Superman sits directly over the heart of Joyce Dallal’s “The Other Toy Story,” a giant metal toddler filled with toys currently on display in The Projective Eye Gallery on UNC Charlotte’s Center City campus. The famously impervious superhero fits nicely with theme of non-recyclable plastics and the rather drastic impact they have on our environment. Like Superman, “The Other Toy Story” meshes well with the themes of the event it is a part of.
The “KEEPING WATCH” initiative is about spectacle as much as it is about art. Organized by the UNC Charlotte Urban Institute and the College of Arts + Architecture, the initiative’s goal is to make a scene and get people thinking. This year’s focus is on plastics, and how the community manages them.
“Sustain Me Baby,” the larger exhibit “The Other Toy Story” is part of, places the whimsy of Dallal’s toy filled work alongside Chris Jordan’s “Midway” photography series. The series contains heartbreaking images of baby albatrosses killed after mistakenly ingesting large quantities of plastic waste. A group of dancers from the North Carolina Dance Theater joined the thought provoking combination during the opening reception on March 28. Pairing commentary, abstract music and interpretive dance, the group performed a routine representing the plight of the albatrosses from Jordan’s work. After completing their performance, the dancers symbolically helped top off the contents of “The Other Toy Story.”
Another, more mobile exhibit joined “Sustain Me Baby” at the KEEPING WATCH initiative’s opening reception. Kurt Warnke’s “Is This Yours?” exhibit takes KEEPING WATCH’s message on the road, setting up its massive 900lb bales of recycled plastic and images from photographer Nancy Pierce in front of Discovery Place and the Government Center. Warnke, already well known for what he calls “trash totems,” hopes to bring awareness to the amount of litter people create. Although the plastic bales were created using material from a local recycling center, Warnke says he originally began his trash sculptures by collecting trash from rivers while out kayaking.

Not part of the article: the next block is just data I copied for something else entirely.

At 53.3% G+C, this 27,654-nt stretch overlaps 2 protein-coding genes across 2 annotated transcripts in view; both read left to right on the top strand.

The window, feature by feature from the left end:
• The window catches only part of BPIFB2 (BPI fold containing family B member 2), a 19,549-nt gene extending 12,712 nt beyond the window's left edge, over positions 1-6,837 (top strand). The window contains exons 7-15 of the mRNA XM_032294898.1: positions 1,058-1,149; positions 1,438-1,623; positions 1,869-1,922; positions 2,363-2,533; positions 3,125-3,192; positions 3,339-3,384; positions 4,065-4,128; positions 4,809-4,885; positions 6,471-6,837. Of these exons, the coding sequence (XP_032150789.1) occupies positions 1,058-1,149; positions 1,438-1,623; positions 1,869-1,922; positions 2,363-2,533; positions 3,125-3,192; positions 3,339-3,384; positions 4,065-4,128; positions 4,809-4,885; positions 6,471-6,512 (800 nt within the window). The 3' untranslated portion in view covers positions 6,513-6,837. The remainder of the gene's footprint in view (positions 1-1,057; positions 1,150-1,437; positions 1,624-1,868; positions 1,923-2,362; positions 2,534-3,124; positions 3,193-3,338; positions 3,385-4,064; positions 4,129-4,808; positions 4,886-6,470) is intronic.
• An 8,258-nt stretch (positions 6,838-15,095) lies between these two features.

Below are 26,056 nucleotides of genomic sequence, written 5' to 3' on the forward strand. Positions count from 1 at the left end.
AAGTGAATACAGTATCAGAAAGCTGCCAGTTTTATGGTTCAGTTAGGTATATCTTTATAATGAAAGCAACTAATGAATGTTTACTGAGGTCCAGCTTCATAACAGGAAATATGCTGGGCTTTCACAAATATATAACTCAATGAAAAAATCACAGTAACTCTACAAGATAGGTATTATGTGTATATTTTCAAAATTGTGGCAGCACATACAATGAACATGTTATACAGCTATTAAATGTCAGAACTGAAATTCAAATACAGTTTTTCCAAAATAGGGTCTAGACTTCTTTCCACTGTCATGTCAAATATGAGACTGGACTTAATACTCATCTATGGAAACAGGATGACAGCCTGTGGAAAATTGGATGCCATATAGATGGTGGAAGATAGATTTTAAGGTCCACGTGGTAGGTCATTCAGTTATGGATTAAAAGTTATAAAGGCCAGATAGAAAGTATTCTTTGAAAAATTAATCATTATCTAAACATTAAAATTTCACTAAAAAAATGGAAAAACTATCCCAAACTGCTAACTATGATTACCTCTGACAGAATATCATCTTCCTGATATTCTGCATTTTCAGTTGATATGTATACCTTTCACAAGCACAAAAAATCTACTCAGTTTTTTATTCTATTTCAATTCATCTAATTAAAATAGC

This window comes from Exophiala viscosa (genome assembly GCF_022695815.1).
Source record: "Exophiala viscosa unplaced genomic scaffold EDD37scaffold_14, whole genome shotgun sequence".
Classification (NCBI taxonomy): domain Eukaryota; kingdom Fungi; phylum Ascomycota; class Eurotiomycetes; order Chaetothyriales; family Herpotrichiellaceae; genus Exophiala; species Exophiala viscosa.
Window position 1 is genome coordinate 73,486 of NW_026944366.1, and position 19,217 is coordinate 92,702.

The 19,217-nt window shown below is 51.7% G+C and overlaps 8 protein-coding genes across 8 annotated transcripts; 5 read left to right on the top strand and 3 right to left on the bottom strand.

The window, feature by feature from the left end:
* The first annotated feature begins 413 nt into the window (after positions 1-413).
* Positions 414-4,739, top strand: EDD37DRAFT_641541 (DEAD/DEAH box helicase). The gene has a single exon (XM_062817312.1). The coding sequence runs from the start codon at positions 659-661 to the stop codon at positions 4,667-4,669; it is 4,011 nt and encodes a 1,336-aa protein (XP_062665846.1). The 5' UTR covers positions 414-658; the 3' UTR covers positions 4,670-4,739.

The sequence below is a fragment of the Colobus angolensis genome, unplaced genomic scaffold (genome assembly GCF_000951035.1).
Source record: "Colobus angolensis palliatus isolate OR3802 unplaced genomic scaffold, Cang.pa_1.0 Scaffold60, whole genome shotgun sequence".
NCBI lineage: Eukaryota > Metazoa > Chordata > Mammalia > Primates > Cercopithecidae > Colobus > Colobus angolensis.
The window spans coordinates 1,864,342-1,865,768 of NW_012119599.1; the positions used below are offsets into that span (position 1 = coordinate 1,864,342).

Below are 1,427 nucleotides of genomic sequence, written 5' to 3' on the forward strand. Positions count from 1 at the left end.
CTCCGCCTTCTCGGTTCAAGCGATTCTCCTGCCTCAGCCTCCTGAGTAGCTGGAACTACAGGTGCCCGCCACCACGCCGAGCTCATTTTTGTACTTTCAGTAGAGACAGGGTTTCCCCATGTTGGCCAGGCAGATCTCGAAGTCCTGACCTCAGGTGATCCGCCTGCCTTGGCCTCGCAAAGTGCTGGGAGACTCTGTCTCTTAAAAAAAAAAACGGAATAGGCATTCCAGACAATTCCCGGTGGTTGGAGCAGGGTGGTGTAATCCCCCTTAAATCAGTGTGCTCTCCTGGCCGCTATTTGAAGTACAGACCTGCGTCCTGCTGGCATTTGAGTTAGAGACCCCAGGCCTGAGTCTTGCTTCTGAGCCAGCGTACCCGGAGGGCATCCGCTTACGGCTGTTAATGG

Dallal’s “The Other Toy Story” will also be joining “Is This Yours?” outside of The Projective Eye Gallery by way of a trio of smaller babies which will go on display at the North Carolina Dance Theater, Discovery Place and the J. Murrey Atkins Library beginning on April 1. Dallal said she plans to create an entire “fleet” of babies for future exhibits. According to Dallal, her giant baby was inspired by the need to get rid of her own children’s toys, and after failing to find a way to dispose of them responsibly. Dallal hopes expanding the exhibit can help shed light on the problem created by society’s decision to throw away instead of reuse or recycle toys.
This year’s KEEPING WATCH on PLASTICS initiative is currently scheduled to continue into June. A fashion show focusing on clothes made from recycled material call “Recycled Runway” will take place at the Center City campus on April 12, tickets will cost $10. “Stayin’ Alive,” an exhibit by artist-in-residence Aurora Robson, will be opening May 9 at the McColl Center for Visual Art. A pair free of eco-film screenings accompanied by clean martinis from local distilleries will also be taking place at the Center City campus. “Bag It the Movie” will be screened on May 16, along with a panel on local recycling issues. “Growing Cities” will be screened on June 13, and will also be followed by panel discussing landfills.
Along with KEEPING WATCH on PLASTICS, the Urban Institute has already planned two more KEEPING WATCH initiatives. KEEPING WATCH on CREEKS will take place in 2015 and KEEPING WATCH on AIR in 2016.